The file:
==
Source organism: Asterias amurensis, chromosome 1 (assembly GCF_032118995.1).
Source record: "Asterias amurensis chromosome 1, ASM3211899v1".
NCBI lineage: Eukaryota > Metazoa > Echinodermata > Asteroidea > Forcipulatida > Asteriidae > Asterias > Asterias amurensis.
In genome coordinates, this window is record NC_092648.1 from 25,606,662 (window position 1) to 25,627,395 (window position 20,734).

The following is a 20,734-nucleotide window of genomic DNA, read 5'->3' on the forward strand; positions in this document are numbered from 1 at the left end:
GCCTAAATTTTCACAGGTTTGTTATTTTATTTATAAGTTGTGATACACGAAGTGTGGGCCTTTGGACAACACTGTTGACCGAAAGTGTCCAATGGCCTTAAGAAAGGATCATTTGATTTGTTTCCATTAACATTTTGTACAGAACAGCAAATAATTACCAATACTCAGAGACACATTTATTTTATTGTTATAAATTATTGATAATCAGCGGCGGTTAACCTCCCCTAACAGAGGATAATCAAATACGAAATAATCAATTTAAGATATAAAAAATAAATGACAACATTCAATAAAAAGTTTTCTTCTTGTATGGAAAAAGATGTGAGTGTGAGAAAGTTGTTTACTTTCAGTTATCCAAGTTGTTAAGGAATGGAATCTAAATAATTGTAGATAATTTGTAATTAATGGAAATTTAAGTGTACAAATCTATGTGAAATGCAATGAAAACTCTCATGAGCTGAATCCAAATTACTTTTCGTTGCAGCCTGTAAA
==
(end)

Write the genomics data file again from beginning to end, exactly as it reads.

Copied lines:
Source organism: Asterias amurensis, chromosome 1 (assembly GCF_032118995.1).
Source record: "Asterias amurensis chromosome 1, ASM3211899v1".
NCBI lineage: Eukaryota > Metazoa > Echinodermata > Asteroidea > Forcipulatida > Asteriidae > Asterias > Asterias amurensis.
In genome coordinates, this window is record NC_092648.1 from 25,606,662 (window position 1) to 25,627,395 (window position 20,734).

The following is a 20,734-nucleotide window of genomic DNA, read 5'->3' on the forward strand; positions in this document are numbered from 1 at the left end:
GCCTAAATTTTCACAGGTTTGTTATTTTATTTATAAGTTGTGATACACGAAGTGTGGGCCTTTGGACAACACTGTTGACCGAAAGTGTCCAATGGCCTTAAGAAAGGATCATTTGATTTGTTTCCATTAACATTTTGTACAGAACAGCAAATAATTACCAATACTCAGAGACACATTTATTTTATTGTTATAAATTATTGATAATCAGCGGCGGTTAACCTCCCCTAACAGAGGATAATCAAATACGAAATAATCAATTTAAGATATAAAAAATAAATGACAACATTCAATAAAAAGTTTTCTTCTTGTATGGAAAAAGATGTGAGTGTGAGAAAGTTGTTTACTTTCAGTTATCCAAGTTGTTAAGGAATGGAATCTAAATAATTGTAGATAATTTGTAATTAATGGAAATTTAAGTGTACAAATCTATGTGAAATGCAATGAAAACTCTCATGAGCTGAATCCAAATTACTTTTCGTTGCAGCCTGTAAA